Wanted

Wanted: A bash command that undoes the previous bash command. The name of the command shall be “oops.” It will be written in an object oriented programming language.

See the whole “WANTED” list here.

Comments

  1. #1 Aaron Luchko
    August 6, 2010

    If you were just talking about BASH commands, ie
    $ EXPORT foo=bar
    $ undo

    that might be possible (though I don’t know how useful).

    If you’re talking about
    $ rm-rf*
    $ undo

    than you’re talking about a version controlled file system, and probably RAM too.

    It would be nice but it strikes me as very infeasible.

    Particularly if you want to extend it to.

    $ mail -s “You’re a jerk” boss@mycompany.com
    $ undo

  2. #2 Marion Delgado
    August 6, 2010

    without micro-backup, you can’t do it. (I.e, something like TimeMachine but with way more polling and copying).

    It would be a mark of severe mental illness to think you could handle all the possible implications of every command combination.

    Therefore, the “command” will end up being something like, get timestamp from command-before-last in .history, do a restore from that on any files changed with last command.

    And the micro-backup will do most of the work.

    We all want things, but we don’t all get them.

  3. #3 Marion Delgado
    August 6, 2010

    Also, QED, the requirement for it being an object oriented language is foolish.

    There are well-established folder-walk and backup functions out there, and whether they’re functional, procedural, or object-oriented is pretty much irrelevant, unless you’re willing to swallow the humiliation of having your python script be doing nothing but a bunch of system calls wrapped for no earthly reason in a Potemkin object.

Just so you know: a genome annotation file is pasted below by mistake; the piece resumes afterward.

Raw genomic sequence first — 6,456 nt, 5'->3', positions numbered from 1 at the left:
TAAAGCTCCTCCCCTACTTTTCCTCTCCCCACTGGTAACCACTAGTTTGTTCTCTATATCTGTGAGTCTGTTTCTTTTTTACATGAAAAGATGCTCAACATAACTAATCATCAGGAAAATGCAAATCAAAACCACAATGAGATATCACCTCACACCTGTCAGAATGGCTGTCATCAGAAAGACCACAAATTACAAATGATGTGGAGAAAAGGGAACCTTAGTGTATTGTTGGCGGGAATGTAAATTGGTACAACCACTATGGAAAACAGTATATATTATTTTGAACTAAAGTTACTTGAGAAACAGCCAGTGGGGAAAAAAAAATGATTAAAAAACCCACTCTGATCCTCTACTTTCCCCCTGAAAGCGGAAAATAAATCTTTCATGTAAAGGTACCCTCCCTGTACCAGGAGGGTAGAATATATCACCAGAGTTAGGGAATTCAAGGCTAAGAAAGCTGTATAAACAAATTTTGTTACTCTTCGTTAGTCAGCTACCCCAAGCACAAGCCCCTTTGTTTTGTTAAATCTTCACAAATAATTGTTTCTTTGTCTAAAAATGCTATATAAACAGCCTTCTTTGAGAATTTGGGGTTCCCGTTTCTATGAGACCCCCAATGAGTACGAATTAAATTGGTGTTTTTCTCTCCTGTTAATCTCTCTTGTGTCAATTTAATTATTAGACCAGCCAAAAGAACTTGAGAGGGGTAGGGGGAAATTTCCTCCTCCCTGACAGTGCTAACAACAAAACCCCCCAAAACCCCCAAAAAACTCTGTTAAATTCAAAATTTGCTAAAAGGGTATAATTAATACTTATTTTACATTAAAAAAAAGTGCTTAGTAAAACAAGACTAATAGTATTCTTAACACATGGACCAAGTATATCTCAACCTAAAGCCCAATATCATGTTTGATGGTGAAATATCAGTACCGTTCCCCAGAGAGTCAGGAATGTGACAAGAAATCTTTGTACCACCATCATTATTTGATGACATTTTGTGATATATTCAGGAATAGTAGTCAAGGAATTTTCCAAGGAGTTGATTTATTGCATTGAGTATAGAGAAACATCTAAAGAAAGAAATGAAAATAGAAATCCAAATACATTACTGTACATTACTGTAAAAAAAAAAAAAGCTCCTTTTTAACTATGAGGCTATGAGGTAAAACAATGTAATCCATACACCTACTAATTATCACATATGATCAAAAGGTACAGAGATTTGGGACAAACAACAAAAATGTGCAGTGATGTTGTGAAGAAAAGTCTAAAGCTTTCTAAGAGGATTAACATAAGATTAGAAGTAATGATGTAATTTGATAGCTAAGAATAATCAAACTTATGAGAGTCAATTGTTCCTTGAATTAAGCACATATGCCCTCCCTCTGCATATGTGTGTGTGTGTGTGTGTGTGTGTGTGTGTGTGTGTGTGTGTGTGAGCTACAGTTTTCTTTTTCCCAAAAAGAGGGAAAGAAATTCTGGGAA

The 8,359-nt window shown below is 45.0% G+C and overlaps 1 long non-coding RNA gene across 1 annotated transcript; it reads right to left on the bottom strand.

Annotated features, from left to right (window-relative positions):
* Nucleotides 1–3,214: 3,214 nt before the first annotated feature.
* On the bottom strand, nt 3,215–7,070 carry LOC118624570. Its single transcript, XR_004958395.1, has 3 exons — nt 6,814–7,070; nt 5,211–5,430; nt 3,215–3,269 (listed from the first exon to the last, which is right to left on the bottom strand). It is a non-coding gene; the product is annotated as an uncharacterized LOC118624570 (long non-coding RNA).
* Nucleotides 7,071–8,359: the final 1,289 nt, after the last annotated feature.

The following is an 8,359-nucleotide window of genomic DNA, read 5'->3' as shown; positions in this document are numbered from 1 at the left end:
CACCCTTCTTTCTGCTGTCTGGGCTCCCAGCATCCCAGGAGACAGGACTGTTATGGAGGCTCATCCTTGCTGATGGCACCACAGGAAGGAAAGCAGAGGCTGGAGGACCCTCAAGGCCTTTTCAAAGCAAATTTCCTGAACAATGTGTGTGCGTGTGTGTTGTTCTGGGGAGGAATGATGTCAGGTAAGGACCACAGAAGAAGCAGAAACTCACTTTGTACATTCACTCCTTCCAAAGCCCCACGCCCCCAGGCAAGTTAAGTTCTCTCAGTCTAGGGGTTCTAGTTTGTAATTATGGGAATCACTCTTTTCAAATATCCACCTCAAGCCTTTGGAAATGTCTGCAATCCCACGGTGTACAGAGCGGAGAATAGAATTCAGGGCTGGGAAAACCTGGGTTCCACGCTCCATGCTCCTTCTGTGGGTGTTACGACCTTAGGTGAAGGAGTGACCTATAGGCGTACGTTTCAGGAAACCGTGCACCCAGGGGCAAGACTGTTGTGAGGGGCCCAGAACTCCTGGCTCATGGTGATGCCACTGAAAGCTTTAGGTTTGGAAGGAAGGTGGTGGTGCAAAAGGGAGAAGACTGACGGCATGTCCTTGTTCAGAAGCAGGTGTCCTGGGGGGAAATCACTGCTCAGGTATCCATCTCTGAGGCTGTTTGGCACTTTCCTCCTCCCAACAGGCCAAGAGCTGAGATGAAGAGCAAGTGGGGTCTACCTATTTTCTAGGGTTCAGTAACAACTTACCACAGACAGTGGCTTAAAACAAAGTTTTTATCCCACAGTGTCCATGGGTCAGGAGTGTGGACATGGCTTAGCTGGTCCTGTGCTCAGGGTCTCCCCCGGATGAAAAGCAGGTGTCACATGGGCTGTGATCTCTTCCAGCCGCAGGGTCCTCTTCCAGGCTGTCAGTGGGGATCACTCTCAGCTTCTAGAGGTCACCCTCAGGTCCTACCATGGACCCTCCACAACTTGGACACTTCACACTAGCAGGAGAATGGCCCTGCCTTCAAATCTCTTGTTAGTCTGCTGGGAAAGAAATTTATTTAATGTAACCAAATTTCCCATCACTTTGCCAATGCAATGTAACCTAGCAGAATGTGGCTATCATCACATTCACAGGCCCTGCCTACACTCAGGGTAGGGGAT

4. #4 Marion Delgado
    August 6, 2010

    That all said, I think Greg is mainly being whimsical and humorous here. So the above is why I think so.

  5. #5 chris y
    August 6, 2010

    This reminds me of my possible retirement project to develop a new object oriented programming language to be called Mott.

    Mott the OOPL.

  6. #6 Ange
    August 6, 2010

    What about a command that removes previously written comments that demonstrate that the person who wrote them has a delay switch on their sense of humor? It could be called “Doh!”

  7. #7 Tony Sidaway
    August 6, 2010

    You can do this in Scheme using call-with-current-continuation, but that’s about a googolplex of right brackets you’ll never see again. The programmer will need to be sedated for the rest of his life and who knows what unthinkable hideous unborn things might be drawn by the smell of burning entropy. Messing with causality doesn’t come cheap.

    But not object oriented. I never go meddling with things I might possibly understand.

  8. #8 Virgil Samms
    August 6, 2010

    The general case is impossible. Not just very improbable, but formally impossible. Proof:
    >1$ alias oops=’ls’
    >2$ oops

  9. #9 Greg Laden
    August 6, 2010

    I wish I could take back this blog post.

  10. #10 AnonymousCoward
    August 6, 2010

    $ oops
    sh: oops: command not found

  11. #11 Virgil Samms